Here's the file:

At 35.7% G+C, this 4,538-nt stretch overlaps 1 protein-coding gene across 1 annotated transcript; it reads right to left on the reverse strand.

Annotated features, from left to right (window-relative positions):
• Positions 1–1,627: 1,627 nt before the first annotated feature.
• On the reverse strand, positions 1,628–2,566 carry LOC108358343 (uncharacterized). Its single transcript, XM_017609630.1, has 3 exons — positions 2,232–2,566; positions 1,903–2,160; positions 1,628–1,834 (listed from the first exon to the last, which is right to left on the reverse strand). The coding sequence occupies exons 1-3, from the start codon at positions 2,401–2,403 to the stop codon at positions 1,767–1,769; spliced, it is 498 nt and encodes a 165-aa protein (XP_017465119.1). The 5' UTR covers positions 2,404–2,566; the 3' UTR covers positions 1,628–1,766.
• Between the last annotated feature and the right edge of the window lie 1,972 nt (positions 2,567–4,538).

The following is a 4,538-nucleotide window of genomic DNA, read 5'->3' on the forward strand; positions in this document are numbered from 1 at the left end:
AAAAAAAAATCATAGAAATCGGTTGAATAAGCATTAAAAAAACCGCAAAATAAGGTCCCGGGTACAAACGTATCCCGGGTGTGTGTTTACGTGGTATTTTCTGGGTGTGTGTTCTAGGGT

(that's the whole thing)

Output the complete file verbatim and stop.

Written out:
At 35.7% G+C, this 4,538-nt stretch overlaps 1 protein-coding gene across 1 annotated transcript; it reads right to left on the reverse strand.

Annotated features, from left to right (window-relative positions):
• Positions 1–1,627: 1,627 nt before the first annotated feature.
• On the reverse strand, positions 1,628–2,566 carry LOC108358343 (uncharacterized). Its single transcript, XM_017609630.1, has 3 exons — positions 2,232–2,566; positions 1,903–2,160; positions 1,628–1,834 (listed from the first exon to the last, which is right to left on the reverse strand). The coding sequence occupies exons 1-3, from the start codon at positions 2,401–2,403 to the stop codon at positions 1,767–1,769; spliced, it is 498 nt and encodes a 165-aa protein (XP_017465119.1). The 5' UTR covers positions 2,404–2,566; the 3' UTR covers positions 1,628–1,766.
• Between the last annotated feature and the right edge of the window lie 1,972 nt (positions 2,567–4,538).

The following is a 4,538-nucleotide window of genomic DNA, read 5'->3' on the forward strand; positions in this document are numbered from 1 at the left end:
AAAAAAAAATCATAGAAATCGGTTGAATAAGCATTAAAAAAACCGCAAAATAAGGTCCCGGGTACAAACGTATCCCGGGTGTGTGTTTACGTGGTATTTTCTGGGTGTGTGTTCTAGGGT